A new technology that lets you get your hair cut in a matter of minutes has been hailed as a major step forward in the fight against skin cancer.
The Hair Salon Technologies Company, based in London, said its technology, called the Hair-Tek, was “a revolutionary new way to grow, control and maintain hair without damaging the skin” and is now being tested on a large number of patients.
The company’s CEO, Daniela Luzzatto, said the technology had already been applied to patients who had not been diagnosed with skin cancer and is also being tested in the treatment of a new type of skin cancer called erythema multiforme.
The technology, which was developed by the London-based HairTech, uses a laser to separate and remove the hair follicles from a patient’s scalp, then “further separates and removals” the hair from surrounding tissue.
“When we look at people with advanced erythromatosis, we see they have an extra layer of skin in between the hair and the bone marrow, which means they’re also more prone to infection,” Ms Luzzato said.
“The HairTech team has been working on hair-treating technology for years to help patients with this rare type of cancer get back hair, and we are now excited to be launching our Hair-Tech hair-growth technology in a large scale clinical trial with patients with advanced skin cancer.”‘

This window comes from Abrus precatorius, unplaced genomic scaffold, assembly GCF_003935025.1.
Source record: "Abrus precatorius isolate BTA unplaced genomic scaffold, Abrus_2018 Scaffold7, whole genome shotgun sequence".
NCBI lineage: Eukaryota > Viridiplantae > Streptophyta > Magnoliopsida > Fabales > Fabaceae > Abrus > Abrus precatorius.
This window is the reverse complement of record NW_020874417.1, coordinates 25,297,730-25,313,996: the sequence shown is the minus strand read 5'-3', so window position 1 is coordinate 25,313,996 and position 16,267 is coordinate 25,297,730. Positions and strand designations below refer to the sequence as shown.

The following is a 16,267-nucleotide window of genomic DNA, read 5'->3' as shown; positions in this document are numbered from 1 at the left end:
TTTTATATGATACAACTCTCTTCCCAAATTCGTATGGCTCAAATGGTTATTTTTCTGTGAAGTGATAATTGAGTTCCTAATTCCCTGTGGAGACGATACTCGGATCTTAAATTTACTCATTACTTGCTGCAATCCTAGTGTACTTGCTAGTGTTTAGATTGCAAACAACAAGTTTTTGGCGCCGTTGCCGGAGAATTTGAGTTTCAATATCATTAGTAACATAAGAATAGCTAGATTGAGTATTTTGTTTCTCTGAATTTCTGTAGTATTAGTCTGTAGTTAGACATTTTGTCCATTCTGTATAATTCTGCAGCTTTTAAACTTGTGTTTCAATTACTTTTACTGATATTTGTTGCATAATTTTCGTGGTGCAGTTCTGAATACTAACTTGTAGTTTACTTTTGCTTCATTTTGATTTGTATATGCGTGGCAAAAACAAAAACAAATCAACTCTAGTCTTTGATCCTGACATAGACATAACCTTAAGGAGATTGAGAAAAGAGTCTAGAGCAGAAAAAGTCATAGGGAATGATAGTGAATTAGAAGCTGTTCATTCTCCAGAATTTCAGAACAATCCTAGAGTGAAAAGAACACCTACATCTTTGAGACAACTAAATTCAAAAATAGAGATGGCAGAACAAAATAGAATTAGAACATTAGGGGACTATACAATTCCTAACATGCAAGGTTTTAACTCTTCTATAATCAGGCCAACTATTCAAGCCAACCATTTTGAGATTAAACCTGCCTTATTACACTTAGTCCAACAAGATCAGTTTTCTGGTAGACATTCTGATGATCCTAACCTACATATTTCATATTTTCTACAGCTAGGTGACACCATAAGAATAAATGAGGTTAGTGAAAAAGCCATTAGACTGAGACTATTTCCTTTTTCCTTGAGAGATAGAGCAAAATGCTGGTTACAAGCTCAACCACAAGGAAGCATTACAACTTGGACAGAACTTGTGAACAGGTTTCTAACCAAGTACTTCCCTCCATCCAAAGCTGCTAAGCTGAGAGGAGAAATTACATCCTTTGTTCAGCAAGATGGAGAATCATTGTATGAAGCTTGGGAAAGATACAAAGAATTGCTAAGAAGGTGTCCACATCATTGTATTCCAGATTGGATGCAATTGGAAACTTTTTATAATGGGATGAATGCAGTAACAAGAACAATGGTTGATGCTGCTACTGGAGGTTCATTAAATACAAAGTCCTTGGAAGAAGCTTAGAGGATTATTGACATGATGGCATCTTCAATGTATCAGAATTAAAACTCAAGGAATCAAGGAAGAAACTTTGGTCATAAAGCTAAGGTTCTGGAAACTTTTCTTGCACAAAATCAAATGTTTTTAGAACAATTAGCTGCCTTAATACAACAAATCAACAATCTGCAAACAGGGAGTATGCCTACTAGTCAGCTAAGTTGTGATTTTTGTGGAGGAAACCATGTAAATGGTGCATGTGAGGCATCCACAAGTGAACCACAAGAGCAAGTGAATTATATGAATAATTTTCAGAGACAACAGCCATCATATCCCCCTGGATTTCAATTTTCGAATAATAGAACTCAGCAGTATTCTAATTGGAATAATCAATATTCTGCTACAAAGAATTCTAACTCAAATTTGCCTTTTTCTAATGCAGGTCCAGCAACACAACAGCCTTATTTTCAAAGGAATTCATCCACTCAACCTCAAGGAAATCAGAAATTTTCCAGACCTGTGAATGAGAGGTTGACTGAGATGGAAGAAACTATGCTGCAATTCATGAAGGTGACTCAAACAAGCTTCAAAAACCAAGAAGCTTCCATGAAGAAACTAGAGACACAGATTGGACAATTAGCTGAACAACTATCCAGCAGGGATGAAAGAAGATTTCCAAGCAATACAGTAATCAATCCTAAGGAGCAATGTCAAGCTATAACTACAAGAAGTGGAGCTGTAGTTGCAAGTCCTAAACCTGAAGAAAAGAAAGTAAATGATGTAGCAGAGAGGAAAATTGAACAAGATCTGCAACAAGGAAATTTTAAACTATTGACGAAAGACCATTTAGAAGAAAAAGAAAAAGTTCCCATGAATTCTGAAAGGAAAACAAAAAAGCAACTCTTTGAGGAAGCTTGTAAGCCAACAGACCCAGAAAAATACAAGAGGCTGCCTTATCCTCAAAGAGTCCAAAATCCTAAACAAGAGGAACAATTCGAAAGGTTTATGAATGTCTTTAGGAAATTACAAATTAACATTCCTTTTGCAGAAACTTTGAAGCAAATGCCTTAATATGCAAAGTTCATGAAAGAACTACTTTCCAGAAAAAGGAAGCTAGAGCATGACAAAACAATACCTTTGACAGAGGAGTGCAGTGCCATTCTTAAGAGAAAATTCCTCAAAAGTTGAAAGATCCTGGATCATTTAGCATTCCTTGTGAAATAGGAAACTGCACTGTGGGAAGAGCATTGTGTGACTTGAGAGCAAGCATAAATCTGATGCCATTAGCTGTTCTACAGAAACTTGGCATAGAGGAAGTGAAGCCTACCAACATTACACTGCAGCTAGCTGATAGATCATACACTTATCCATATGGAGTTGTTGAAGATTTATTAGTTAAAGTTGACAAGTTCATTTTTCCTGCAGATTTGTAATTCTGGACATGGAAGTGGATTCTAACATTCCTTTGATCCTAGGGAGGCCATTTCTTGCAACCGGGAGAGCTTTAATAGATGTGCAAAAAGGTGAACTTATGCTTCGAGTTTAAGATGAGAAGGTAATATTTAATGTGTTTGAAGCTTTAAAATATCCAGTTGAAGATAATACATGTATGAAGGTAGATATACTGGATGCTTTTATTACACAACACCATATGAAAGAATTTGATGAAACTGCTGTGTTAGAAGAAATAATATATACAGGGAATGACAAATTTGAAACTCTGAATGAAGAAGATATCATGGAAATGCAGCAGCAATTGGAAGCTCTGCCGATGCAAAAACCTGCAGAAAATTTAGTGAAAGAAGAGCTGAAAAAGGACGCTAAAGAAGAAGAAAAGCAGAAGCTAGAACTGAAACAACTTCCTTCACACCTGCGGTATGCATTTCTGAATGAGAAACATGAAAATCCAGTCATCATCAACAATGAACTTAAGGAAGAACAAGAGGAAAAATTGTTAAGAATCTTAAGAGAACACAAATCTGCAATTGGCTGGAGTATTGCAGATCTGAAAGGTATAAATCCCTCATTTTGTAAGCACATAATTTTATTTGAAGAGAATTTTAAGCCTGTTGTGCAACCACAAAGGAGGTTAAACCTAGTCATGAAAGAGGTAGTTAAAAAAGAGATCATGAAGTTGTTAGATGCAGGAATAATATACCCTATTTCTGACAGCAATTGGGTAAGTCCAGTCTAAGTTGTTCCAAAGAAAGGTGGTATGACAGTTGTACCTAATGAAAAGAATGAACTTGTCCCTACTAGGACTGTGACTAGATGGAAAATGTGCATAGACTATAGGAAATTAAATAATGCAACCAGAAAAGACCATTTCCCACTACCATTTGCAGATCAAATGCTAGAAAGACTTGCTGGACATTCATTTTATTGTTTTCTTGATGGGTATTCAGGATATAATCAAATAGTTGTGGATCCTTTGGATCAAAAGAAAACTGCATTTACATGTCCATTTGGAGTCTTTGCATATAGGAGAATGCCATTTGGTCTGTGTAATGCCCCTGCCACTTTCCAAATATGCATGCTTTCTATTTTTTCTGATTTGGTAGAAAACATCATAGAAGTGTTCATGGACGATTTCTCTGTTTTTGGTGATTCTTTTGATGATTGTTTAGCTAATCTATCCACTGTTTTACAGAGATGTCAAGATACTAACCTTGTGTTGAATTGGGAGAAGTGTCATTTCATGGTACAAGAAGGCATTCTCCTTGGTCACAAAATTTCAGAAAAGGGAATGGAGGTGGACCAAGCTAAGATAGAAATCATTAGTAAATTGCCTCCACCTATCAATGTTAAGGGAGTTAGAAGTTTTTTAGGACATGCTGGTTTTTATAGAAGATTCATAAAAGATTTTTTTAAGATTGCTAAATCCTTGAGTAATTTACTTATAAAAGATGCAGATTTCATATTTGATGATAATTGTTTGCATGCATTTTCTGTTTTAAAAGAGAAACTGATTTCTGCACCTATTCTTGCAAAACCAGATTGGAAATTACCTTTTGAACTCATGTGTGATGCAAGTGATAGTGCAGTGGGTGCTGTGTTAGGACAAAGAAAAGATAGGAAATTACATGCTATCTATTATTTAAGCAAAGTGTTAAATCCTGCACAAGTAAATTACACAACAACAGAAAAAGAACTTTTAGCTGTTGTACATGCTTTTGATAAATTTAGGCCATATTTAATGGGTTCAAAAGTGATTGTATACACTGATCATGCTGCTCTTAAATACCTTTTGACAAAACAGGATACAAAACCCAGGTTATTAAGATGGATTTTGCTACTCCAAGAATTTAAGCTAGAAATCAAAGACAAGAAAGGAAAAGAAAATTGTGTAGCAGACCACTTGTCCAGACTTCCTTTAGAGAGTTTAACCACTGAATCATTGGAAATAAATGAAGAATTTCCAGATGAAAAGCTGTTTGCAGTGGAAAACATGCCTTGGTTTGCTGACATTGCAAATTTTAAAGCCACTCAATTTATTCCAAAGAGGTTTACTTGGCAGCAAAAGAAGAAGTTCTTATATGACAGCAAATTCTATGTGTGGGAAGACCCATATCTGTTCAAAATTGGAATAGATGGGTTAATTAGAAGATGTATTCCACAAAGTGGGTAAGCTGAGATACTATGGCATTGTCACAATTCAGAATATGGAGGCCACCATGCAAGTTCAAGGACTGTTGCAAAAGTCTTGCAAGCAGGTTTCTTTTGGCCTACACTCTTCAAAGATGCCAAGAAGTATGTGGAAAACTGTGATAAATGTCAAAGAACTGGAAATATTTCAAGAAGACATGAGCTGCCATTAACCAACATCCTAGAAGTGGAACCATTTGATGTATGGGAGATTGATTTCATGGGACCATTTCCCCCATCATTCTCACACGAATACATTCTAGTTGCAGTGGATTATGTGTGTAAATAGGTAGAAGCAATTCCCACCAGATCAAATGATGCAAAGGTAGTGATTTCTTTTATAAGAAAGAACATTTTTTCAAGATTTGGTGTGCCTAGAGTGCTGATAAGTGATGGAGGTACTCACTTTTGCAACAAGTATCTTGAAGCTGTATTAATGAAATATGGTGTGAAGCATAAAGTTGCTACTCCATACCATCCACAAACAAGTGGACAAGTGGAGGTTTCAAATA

There’s no other option’For patients with more advanced skin cancers, a hair transplant may not be a viable option.
“In these patients, we have to treat them with a hair-suppressing drug that is not working,” Ms Poggio said.
She said patients were often advised by their doctors not to undergo a hair cut and were often given “alternative treatment” such as chemotherapy.
“There’s a lot of uncertainty in this area.
For a patient with advanced melanoma, there is no other choice, and they have to go through the process of chemotherapy,” she said.
Ms Luzzillo said the HairTech technology was designed to be as safe as possible, which is why the company is also launching a trial with a small number of the patients in the United States.
“This is the first time we have used this technology in the US.
It’s a trial that we are going to roll out across the United Kingdom and Europe and hopefully we will have a global launch in the coming months,” Ms Torelli said.
The trial, which will be launched in London’s east end in September, will see 20 patients aged between 45 and 65 undergo the hair transplant procedure.
A separate trial will also take place in the city of Leeds, where the technology is being used to help treat a type of erythyosis that can cause severe pain.
“I’m very excited that this is now going to be tested in people,” Ms Coggan said.
“I think it’s a very important tool for the patients who have been looking for a hair reduction option.”
Ms Cogans trial will be led by Dr Matthew Hockley, who is also the chairman of the Royal College of Physicians’ Department of Clinical Neurology and a professor at the University of Leeds.